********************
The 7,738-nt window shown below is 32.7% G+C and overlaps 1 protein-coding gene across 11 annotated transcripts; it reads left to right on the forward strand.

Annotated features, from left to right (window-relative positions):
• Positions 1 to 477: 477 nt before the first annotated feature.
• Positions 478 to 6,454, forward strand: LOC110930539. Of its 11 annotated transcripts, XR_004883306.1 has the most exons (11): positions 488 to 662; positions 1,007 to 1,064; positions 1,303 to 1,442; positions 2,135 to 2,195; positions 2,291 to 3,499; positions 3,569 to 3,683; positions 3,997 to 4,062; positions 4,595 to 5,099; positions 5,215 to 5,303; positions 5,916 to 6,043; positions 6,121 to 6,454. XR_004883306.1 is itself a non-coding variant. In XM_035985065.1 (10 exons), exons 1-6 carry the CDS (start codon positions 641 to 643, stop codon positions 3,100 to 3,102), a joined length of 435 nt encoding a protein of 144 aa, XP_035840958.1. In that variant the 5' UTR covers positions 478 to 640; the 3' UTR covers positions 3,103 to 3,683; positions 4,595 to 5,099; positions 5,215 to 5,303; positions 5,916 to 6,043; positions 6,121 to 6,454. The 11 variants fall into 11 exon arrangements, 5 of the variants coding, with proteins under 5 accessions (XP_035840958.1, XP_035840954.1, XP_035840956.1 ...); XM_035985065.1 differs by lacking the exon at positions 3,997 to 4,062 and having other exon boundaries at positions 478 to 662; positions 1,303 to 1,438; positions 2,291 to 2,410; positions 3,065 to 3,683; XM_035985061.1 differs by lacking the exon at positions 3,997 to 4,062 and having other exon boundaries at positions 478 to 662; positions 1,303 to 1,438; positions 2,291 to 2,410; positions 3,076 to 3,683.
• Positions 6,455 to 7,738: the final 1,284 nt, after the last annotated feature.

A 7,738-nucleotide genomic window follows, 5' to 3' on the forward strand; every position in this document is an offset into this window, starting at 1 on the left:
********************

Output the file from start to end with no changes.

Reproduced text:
The 7,738-nt window shown below is 32.7% G+C and overlaps 1 protein-coding gene across 11 annotated transcripts; it reads left to right on the forward strand.

Annotated features, from left to right (window-relative positions):
• Positions 1 to 477: 477 nt before the first annotated feature.
• Positions 478 to 6,454, forward strand: LOC110930539. Of its 11 annotated transcripts, XR_004883306.1 has the most exons (11): positions 488 to 662; positions 1,007 to 1,064; positions 1,303 to 1,442; positions 2,135 to 2,195; positions 2,291 to 3,499; positions 3,569 to 3,683; positions 3,997 to 4,062; positions 4,595 to 5,099; positions 5,215 to 5,303; positions 5,916 to 6,043; positions 6,121 to 6,454. XR_004883306.1 is itself a non-coding variant. In XM_035985065.1 (10 exons), exons 1-6 carry the CDS (start codon positions 641 to 643, stop codon positions 3,100 to 3,102), a joined length of 435 nt encoding a protein of 144 aa, XP_035840958.1. In that variant the 5' UTR covers positions 478 to 640; the 3' UTR covers positions 3,103 to 3,683; positions 4,595 to 5,099; positions 5,215 to 5,303; positions 5,916 to 6,043; positions 6,121 to 6,454. The 11 variants fall into 11 exon arrangements, 5 of the variants coding, with proteins under 5 accessions (XP_035840958.1, XP_035840954.1, XP_035840956.1 ...); XM_035985065.1 differs by lacking the exon at positions 3,997 to 4,062 and having other exon boundaries at positions 478 to 662; positions 1,303 to 1,438; positions 2,291 to 2,410; positions 3,065 to 3,683; XM_035985061.1 differs by lacking the exon at positions 3,997 to 4,062 and having other exon boundaries at positions 478 to 662; positions 1,303 to 1,438; positions 2,291 to 2,410; positions 3,076 to 3,683.
• Positions 6,455 to 7,738: the final 1,284 nt, after the last annotated feature.

A 7,738-nucleotide genomic window follows, 5' to 3' on the forward strand; every position in this document is an offset into this window, starting at 1 on the left: